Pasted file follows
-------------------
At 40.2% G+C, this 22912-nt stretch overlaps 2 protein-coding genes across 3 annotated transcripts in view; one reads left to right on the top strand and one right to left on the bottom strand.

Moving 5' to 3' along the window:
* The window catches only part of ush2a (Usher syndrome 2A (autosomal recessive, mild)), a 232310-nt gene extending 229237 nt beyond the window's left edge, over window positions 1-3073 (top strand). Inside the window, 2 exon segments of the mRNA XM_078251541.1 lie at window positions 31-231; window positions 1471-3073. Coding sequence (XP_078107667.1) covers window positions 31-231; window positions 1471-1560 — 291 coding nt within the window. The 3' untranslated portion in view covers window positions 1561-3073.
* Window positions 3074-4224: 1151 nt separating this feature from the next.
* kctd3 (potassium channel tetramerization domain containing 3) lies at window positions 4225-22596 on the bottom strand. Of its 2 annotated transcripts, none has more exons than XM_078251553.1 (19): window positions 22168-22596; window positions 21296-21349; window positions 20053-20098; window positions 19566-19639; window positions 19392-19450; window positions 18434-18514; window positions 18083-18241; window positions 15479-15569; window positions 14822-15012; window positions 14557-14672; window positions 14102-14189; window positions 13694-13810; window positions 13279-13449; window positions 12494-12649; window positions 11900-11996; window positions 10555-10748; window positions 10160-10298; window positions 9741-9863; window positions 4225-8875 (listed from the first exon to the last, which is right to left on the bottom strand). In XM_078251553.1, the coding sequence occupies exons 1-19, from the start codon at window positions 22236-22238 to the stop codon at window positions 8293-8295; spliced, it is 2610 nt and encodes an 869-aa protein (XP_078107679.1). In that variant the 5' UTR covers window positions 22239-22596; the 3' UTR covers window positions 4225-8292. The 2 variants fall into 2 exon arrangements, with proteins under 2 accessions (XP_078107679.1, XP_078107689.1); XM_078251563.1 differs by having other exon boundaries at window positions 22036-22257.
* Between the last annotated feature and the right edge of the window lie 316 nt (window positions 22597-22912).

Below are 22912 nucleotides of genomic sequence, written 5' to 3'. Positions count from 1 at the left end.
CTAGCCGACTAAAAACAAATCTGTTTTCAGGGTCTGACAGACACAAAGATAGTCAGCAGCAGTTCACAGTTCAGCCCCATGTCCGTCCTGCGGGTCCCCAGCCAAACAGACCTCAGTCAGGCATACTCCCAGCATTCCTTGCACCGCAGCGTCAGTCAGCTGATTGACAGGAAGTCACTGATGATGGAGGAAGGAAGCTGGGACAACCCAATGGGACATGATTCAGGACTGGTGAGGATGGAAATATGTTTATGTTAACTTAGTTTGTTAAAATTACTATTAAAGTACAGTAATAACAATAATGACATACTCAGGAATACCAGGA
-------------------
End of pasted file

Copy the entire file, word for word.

At 40.2% G+C, this 22912-nt stretch overlaps 2 protein-coding genes across 3 annotated transcripts in view; one reads left to right on the top strand and one right to left on the bottom strand.

Moving 5' to 3' along the window:
* The window catches only part of ush2a (Usher syndrome 2A (autosomal recessive, mild)), a 232310-nt gene extending 229237 nt beyond the window's left edge, over window positions 1-3073 (top strand). Inside the window, 2 exon segments of the mRNA XM_078251541.1 lie at window positions 31-231; window positions 1471-3073. Coding sequence (XP_078107667.1) covers window positions 31-231; window positions 1471-1560 — 291 coding nt within the window. The 3' untranslated portion in view covers window positions 1561-3073.
* Window positions 3074-4224: 1151 nt separating this feature from the next.
* kctd3 (potassium channel tetramerization domain containing 3) lies at window positions 4225-22596 on the bottom strand. Of its 2 annotated transcripts, none has more exons than XM_078251553.1 (19): window positions 22168-22596; window positions 21296-21349; window positions 20053-20098; window positions 19566-19639; window positions 19392-19450; window positions 18434-18514; window positions 18083-18241; window positions 15479-15569; window positions 14822-15012; window positions 14557-14672; window positions 14102-14189; window positions 13694-13810; window positions 13279-13449; window positions 12494-12649; window positions 11900-11996; window positions 10555-10748; window positions 10160-10298; window positions 9741-9863; window positions 4225-8875 (listed from the first exon to the last, which is right to left on the bottom strand). In XM_078251553.1, the coding sequence occupies exons 1-19, from the start codon at window positions 22236-22238 to the stop codon at window positions 8293-8295; spliced, it is 2610 nt and encodes an 869-aa protein (XP_078107679.1). In that variant the 5' UTR covers window positions 22239-22596; the 3' UTR covers window positions 4225-8292. The 2 variants fall into 2 exon arrangements, with proteins under 2 accessions (XP_078107679.1, XP_078107689.1); XM_078251563.1 differs by having other exon boundaries at window positions 22036-22257.
* Between the last annotated feature and the right edge of the window lie 316 nt (window positions 22597-22912).

Below are 22912 nucleotides of genomic sequence, written 5' to 3'. Positions count from 1 at the left end.
CTAGCCGACTAAAAACAAATCTGTTTTCAGGGTCTGACAGACACAAAGATAGTCAGCAGCAGTTCACAGTTCAGCCCCATGTCCGTCCTGCGGGTCCCCAGCCAAACAGACCTCAGTCAGGCATACTCCCAGCATTCCTTGCACCGCAGCGTCAGTCAGCTGATTGACAGGAAGTCACTGATGATGGAGGAAGGAAGCTGGGACAACCCAATGGGACATGATTCAGGACTGGTGAGGATGGAAATATGTTTATGTTAACTTAGTTTGTTAAAATTACTATTAAAGTACAGTAATAACAATAATGACATACTCAGGAATACCAGGA